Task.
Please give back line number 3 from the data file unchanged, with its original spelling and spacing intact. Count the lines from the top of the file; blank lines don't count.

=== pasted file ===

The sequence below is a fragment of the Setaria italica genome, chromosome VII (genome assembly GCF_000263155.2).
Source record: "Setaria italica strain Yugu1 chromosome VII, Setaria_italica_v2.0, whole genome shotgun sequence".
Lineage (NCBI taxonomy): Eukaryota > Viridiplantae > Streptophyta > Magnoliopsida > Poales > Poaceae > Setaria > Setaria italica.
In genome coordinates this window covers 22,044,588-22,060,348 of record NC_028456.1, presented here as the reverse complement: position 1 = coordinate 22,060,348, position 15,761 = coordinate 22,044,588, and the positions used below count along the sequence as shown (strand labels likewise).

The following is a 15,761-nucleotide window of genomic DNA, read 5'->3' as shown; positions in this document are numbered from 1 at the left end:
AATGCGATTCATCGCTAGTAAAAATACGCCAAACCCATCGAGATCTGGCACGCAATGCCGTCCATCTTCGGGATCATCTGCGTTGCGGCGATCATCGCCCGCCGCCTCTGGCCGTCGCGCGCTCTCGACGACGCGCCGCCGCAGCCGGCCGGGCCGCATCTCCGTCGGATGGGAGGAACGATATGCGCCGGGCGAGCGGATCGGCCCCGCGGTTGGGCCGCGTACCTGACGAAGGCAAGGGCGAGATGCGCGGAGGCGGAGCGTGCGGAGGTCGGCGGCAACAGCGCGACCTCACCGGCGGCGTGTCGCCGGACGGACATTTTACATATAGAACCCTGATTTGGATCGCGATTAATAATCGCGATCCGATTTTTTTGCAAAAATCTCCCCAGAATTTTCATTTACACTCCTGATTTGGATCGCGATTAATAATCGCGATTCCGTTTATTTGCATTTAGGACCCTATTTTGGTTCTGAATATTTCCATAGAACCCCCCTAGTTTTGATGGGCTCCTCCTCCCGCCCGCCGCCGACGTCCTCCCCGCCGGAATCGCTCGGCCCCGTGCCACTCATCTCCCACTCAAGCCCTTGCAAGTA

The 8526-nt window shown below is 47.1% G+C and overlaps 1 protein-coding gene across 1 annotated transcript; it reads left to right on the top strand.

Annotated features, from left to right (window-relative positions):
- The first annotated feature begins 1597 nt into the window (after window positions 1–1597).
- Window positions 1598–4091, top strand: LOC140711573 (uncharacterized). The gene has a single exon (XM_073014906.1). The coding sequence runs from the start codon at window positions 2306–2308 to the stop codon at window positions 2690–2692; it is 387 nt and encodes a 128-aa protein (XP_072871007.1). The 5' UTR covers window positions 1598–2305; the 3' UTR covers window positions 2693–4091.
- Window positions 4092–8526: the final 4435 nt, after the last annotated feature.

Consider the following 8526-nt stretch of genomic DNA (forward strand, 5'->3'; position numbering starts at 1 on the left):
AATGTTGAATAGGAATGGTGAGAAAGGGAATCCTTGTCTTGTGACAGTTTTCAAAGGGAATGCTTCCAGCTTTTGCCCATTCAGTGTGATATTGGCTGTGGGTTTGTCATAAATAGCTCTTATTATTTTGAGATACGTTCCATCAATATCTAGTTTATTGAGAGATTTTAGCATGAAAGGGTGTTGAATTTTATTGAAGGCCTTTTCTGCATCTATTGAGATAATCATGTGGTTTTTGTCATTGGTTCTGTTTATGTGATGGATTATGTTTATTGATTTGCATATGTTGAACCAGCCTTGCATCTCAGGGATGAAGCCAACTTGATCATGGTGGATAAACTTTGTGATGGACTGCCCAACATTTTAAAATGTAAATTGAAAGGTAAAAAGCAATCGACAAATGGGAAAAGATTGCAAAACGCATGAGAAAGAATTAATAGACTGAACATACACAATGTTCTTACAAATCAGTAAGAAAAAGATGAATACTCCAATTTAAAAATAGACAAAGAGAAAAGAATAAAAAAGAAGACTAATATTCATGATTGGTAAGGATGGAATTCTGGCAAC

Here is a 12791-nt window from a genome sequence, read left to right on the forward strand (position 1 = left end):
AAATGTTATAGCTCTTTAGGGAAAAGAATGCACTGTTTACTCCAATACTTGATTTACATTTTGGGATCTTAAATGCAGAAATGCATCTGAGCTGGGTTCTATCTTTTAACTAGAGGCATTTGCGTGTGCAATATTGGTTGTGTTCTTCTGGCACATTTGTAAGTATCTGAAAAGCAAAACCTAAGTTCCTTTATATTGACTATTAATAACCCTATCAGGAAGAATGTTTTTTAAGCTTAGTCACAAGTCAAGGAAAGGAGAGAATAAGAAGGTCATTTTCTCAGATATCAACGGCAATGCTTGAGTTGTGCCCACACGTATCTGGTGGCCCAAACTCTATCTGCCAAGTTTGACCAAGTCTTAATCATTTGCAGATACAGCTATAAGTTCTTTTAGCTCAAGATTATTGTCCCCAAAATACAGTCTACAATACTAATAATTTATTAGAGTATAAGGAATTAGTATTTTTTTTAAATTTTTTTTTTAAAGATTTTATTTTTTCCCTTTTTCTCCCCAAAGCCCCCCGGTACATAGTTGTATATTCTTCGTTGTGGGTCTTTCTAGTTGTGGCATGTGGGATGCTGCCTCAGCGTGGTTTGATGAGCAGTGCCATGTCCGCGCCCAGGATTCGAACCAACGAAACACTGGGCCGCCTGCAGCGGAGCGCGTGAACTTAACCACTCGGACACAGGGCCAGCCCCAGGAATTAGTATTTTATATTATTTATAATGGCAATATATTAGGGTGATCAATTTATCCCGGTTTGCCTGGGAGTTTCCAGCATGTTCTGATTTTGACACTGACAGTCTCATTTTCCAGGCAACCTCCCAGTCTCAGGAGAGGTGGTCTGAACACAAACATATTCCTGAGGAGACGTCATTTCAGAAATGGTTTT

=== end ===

Lineage (NCBI taxonomy): Eukaryota > Viridiplantae > Streptophyta > Magnoliopsida > Poales > Poaceae > Setaria > Setaria italica.